About the Event: This paper addresses a single question: What explains the lack of civil war recurrence in El Salvador since the 1992 Chapultepec Accords? This lack of recurrence presents a unique puzzle given the fact that the civil war’s underlying causes remain unresolved. A well-established body of scholarship has identified a host of variables critical in explaining civil war recurrence, but much less ink has been spilled to explain non-recurrence. As such, I examine the factors identified in scholarship to be correlated with civil war recurrence to determine what they might tell us about civil war non-recurrence. I argue that the civil war non-recurrence in El Salvador rests not only on the durability of the agreement’s coercive/military and political provisions but also on the rebel group’s organizational design. To test this argument, I process trace along the recurrence variables and find support for my argument.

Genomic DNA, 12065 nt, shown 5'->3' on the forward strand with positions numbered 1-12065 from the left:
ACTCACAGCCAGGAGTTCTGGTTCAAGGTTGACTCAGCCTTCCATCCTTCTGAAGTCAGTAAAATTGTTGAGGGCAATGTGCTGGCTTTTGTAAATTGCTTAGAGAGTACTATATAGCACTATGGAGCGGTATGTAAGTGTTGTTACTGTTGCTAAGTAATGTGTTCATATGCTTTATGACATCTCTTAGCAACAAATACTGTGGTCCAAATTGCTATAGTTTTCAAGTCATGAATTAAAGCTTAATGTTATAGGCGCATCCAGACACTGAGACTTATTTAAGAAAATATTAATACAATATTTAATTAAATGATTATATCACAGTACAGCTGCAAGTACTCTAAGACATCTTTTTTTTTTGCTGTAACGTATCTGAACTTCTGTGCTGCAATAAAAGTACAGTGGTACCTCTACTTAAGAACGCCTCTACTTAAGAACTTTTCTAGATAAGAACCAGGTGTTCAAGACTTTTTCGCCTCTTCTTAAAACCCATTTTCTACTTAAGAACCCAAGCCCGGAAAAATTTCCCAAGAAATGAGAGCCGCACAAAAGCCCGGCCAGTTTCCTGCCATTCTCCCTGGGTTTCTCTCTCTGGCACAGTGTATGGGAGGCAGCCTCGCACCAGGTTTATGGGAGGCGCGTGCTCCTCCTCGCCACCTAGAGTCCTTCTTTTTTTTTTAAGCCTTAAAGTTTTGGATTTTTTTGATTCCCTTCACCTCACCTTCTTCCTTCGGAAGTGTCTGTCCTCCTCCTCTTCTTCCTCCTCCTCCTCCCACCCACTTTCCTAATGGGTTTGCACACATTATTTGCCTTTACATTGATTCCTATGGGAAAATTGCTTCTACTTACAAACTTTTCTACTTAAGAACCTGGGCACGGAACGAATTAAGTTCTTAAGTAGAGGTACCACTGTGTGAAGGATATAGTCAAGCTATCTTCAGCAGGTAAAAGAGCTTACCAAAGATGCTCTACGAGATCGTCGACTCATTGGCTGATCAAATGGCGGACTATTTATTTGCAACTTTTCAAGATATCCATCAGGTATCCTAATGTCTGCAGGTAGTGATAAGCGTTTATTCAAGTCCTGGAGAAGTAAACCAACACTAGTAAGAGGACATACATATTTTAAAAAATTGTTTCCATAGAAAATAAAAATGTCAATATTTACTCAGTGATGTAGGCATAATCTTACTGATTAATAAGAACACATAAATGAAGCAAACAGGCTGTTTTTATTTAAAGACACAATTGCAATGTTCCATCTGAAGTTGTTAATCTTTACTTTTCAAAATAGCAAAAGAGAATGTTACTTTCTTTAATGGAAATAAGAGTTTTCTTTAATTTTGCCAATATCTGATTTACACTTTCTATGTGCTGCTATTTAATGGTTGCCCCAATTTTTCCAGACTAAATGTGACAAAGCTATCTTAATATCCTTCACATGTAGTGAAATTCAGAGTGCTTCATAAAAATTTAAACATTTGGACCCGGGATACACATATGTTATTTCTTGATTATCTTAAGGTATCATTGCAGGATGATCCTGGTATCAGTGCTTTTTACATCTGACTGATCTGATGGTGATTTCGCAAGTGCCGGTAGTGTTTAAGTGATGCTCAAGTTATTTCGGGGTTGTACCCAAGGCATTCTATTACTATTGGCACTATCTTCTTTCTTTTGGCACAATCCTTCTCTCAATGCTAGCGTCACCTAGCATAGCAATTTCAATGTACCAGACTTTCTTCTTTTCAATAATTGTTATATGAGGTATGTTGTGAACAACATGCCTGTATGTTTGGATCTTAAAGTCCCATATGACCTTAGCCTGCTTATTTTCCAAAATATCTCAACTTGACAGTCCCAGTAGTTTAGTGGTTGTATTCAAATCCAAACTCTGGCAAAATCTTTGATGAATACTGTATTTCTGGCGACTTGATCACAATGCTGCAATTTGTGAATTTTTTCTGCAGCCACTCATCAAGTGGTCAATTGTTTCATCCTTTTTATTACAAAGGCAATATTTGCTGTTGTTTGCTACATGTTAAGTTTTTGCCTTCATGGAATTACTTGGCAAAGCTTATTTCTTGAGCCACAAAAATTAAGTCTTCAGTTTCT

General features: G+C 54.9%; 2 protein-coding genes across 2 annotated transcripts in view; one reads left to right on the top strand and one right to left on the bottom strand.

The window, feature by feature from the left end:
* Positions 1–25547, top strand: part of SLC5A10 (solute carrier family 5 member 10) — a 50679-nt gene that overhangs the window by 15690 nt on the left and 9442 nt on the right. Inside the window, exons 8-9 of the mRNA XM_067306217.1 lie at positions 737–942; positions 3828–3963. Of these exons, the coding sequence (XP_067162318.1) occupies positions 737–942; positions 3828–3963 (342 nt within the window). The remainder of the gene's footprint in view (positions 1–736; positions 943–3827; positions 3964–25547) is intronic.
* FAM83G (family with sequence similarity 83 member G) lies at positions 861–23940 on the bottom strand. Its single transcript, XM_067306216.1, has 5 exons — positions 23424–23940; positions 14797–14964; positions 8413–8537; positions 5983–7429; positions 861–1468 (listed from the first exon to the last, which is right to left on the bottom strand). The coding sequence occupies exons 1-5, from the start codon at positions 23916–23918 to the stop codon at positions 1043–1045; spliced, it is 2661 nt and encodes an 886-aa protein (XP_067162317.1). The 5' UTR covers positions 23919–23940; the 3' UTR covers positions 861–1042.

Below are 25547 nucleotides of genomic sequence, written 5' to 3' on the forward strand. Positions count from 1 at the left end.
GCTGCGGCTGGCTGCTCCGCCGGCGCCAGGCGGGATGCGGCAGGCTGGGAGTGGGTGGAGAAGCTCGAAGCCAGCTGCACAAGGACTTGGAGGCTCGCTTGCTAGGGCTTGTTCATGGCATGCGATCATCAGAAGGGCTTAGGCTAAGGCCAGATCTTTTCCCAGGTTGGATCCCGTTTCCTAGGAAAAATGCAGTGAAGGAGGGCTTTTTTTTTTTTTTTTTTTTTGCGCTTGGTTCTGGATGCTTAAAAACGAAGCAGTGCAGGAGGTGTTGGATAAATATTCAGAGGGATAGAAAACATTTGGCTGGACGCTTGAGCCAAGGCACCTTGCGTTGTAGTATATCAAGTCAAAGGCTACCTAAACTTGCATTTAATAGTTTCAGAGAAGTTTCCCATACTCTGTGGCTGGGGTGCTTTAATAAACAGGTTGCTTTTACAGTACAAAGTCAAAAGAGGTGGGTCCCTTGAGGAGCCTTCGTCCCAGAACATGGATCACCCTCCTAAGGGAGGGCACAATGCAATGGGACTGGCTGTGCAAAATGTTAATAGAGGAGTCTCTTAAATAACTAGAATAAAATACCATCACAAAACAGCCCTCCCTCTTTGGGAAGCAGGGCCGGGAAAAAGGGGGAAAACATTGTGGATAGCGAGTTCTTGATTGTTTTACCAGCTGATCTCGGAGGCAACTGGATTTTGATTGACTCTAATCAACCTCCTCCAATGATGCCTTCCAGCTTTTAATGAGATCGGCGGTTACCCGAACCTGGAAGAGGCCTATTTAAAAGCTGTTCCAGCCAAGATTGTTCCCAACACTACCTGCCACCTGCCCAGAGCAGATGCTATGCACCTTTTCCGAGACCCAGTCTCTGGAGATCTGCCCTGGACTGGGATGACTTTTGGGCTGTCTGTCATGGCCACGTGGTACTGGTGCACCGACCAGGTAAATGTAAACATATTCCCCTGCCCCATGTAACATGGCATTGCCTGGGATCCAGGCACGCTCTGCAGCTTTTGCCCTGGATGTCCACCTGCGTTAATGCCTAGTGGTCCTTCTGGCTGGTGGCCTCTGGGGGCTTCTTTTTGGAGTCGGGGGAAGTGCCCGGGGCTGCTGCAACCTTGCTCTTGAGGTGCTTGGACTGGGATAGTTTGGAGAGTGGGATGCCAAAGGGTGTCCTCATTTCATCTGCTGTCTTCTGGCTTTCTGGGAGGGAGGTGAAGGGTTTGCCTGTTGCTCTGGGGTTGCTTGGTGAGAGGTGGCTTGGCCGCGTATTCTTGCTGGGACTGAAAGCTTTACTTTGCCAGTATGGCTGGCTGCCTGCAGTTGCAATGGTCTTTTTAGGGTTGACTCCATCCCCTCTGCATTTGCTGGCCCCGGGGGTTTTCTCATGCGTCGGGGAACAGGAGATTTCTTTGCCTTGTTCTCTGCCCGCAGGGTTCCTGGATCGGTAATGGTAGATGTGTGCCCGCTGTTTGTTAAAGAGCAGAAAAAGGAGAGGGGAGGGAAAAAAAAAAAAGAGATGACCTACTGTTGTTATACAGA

About the Speaker: Meg K. Guliford is a Penn Provost Postdoctoral Fellow in residence at Perry World House. Her broad research agenda reflects an interest in political violence, conflict processes, and U.S. foreign policy. Her research has been supported by the U.S. Institute of Peace and the Eisenhower Institute. Guliford’s career in the federal government began as a Presidential Management Fellow for the U.S. Marine Corps Headquarters and has included a civilian deployment to Iraq and work for the Institute for Defense Analyses and the Under Secretary of Defense for Intelligence. Guliford will receive her Ph.D. in International Relations from Tufts University’s Fletcher School of Law and Diplomacy. She received her M.P.P. from the Harvard Kennedy School and a B.A. from the University of Pennsylvania.